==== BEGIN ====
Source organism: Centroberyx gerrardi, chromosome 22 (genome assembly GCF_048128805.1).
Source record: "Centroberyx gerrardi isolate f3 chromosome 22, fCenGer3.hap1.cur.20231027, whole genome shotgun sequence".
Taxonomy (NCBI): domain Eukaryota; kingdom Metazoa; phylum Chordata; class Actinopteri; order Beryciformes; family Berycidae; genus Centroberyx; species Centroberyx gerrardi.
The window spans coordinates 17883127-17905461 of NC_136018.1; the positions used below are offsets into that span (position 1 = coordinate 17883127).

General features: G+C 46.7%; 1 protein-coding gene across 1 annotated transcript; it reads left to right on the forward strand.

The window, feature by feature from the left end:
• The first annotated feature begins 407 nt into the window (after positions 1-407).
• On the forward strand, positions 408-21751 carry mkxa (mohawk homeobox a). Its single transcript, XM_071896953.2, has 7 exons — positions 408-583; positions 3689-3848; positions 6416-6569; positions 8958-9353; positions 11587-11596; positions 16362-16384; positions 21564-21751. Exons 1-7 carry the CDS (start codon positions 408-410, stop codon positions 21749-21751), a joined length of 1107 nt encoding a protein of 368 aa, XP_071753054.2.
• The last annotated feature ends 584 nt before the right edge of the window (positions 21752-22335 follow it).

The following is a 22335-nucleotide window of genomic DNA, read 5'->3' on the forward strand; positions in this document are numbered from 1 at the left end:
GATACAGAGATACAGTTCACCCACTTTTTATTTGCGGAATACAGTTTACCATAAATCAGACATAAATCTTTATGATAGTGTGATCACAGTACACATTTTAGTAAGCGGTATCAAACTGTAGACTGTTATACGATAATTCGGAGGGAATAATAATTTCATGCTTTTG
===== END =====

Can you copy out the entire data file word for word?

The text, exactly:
Source organism: Centroberyx gerrardi, chromosome 22 (genome assembly GCF_048128805.1).
Source record: "Centroberyx gerrardi isolate f3 chromosome 22, fCenGer3.hap1.cur.20231027, whole genome shotgun sequence".
Taxonomy (NCBI): domain Eukaryota; kingdom Metazoa; phylum Chordata; class Actinopteri; order Beryciformes; family Berycidae; genus Centroberyx; species Centroberyx gerrardi.
The window spans coordinates 17883127-17905461 of NC_136018.1; the positions used below are offsets into that span (position 1 = coordinate 17883127).

General features: G+C 46.7%; 1 protein-coding gene across 1 annotated transcript; it reads left to right on the forward strand.

The window, feature by feature from the left end:
• The first annotated feature begins 407 nt into the window (after positions 1-407).
• On the forward strand, positions 408-21751 carry mkxa (mohawk homeobox a). Its single transcript, XM_071896953.2, has 7 exons — positions 408-583; positions 3689-3848; positions 6416-6569; positions 8958-9353; positions 11587-11596; positions 16362-16384; positions 21564-21751. Exons 1-7 carry the CDS (start codon positions 408-410, stop codon positions 21749-21751), a joined length of 1107 nt encoding a protein of 368 aa, XP_071753054.2.
• The last annotated feature ends 584 nt before the right edge of the window (positions 21752-22335 follow it).

The following is a 22335-nucleotide window of genomic DNA, read 5'->3' on the forward strand; positions in this document are numbered from 1 at the left end:
GATACAGAGATACAGTTCACCCACTTTTTATTTGCGGAATACAGTTTACCATAAATCAGACATAAATCTTTATGATAGTGTGATCACAGTACACATTTTAGTAAGCGGTATCAAACTGTAGACTGTTATACGATAATTCGGAGGGAATAATAATTTCATGCTTTTG